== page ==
Science fiction can be spot-on sometimes. Sometimes it can be miles off too.
The issue isn't exactly that sci-fi writers actually fail to predict the technology we'll be using in the future, but they do tend to miss the many ways we humans will apply their bright new future to our rather twisted lives.
The mobile phone is not so far off the com-badge in Star Trek, but who predicted Kirk being reluctant to call Scotty because interplanetary roaming charges would be so prohibitive? The version of Spanish spoken in Cuba actually has a specific verb for the act of calling someone's mobile, then hanging up before they answer (in the hopes that they'll call back and hence foot the bill). Similarly, sci-fi writers predicted the internet, but not that it would result in so much porn and dross. All this technology, and we use it for circulating videos of kittens falling over. Mobile, global telephony in our pockets, but we use it for text messages as stilted and clumsy as 1920s telegrams.
Sometimes it's better that way. In the ever-raging debate on intellectual property rights, techdirts constantly state the opinion that, since the technology exists to change things (distributing content without permission, for example), the old ways and the laws which protect them must be abolished. Fine, except by that logic, the art of debate would have died with the invention of the handgun. Humans adapt technology to themselves, not vice-versa.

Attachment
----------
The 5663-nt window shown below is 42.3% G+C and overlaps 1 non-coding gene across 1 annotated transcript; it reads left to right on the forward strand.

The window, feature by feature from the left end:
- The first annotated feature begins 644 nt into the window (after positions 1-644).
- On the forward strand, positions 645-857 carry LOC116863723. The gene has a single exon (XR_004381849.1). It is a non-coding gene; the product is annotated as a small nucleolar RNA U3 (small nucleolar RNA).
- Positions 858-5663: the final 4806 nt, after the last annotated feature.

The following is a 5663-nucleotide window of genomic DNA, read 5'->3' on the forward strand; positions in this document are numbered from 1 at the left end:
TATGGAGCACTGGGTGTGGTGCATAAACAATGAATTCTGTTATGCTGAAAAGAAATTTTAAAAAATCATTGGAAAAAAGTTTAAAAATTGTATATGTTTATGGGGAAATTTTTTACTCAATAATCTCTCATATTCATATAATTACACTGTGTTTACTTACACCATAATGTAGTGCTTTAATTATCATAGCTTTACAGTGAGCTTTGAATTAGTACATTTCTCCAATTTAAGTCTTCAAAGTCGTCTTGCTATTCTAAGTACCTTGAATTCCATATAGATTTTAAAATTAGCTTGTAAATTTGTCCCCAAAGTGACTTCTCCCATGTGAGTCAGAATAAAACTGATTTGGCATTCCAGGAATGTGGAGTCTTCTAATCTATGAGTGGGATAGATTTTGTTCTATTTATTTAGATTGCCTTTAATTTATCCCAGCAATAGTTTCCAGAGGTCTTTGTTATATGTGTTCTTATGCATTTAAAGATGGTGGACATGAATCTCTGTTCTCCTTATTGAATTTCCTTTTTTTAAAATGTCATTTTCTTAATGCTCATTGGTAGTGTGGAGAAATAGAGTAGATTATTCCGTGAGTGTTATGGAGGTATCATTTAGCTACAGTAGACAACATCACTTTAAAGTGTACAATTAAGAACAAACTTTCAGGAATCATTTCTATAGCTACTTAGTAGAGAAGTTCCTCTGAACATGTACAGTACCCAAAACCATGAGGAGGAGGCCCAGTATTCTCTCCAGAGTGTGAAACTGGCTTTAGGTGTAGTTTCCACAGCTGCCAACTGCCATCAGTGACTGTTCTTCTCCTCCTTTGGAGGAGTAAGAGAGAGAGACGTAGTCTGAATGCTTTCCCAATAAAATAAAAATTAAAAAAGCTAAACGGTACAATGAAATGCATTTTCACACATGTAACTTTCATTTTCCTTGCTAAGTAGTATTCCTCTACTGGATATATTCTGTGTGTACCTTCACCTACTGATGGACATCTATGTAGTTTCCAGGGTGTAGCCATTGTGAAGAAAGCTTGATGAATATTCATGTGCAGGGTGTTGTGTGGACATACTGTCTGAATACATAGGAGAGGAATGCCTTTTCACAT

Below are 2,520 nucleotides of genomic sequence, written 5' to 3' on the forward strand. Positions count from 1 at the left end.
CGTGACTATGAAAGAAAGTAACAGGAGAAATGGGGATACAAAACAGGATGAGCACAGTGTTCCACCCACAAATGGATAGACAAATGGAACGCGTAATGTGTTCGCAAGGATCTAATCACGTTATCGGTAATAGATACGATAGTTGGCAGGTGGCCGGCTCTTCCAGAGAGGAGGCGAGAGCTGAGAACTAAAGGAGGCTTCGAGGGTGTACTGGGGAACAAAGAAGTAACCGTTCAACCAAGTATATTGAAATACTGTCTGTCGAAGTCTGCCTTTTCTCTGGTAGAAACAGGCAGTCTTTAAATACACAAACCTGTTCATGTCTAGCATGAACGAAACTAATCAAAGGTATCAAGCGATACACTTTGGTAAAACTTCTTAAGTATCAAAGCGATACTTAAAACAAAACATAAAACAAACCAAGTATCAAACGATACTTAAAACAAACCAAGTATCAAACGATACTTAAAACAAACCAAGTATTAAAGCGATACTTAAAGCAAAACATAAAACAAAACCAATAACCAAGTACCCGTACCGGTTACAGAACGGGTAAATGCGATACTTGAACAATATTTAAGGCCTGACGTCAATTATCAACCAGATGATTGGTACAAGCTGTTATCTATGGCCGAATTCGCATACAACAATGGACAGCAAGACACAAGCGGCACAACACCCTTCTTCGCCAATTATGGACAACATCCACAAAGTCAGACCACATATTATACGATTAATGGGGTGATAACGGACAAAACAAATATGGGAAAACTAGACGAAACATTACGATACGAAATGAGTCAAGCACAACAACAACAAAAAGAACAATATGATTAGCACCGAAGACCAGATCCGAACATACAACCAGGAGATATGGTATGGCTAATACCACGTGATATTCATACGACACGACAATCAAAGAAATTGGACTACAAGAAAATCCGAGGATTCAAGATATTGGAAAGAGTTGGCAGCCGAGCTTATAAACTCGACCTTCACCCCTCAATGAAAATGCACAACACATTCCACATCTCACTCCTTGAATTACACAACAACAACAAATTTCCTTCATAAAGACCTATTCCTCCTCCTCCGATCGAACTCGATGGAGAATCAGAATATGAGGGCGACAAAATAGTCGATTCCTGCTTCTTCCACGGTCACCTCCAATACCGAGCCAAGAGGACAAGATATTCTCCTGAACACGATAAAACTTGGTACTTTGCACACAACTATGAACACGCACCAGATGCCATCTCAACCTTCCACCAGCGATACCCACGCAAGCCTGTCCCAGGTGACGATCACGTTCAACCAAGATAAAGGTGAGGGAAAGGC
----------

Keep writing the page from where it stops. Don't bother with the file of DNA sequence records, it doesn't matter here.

Lord only knows how the office comedian will adapt the uses of a 3-D printer that can produce facsimiles of objects in chocolate….
Personal electronics' next revolution: Home printers that make 3-D objects
Just imagine: Instead of sending Grandma a holiday photo of the family for her fridge, you call up the image on your computer monitor, click "print," and your printer produces a three-dimensional plastic model ready for hanging on the holiday tree. Scenes like that — in which homes have 3-D printers that build solid objects on demand – are fast approaching reality, according to the cover story in the current edition of Chemical & Engineering News, the American Chemical Society's weekly newsmagazine.
In the article, C&EN Associate Editor Lauren K. Wolf explains that 3-D printers are on the verge of a personal revolution akin to the one that began in the 1970s and transformed computers from room-size machines to devices that fit on tables and now in pockets. A similar transformation is taking place in the world of 3-D printing, where machines are shrinking and the ability to create detailed objects from a variety of materials is growing. Engineers are now able to create objects out of a number of plastics, metals, ceramics and even foods like chocolate, sometimes with details as fine as a human hair.
The technology promises to foster revolutions in venues ranging from kitchens to hospital operating rooms. Some surgeons, for instance, envision printing bone grafts or replacement blood vessels with embedded proteins and cells that will help them fuse naturally. Chefs could print designer chocolates and gourmet meals with unique textures and tastes. "In 20 years, many people will have a 3-D printer in their kitchen for printing designer foods and other products," the article quotes one scientist as saying.
Source: American Chemical Society acs.org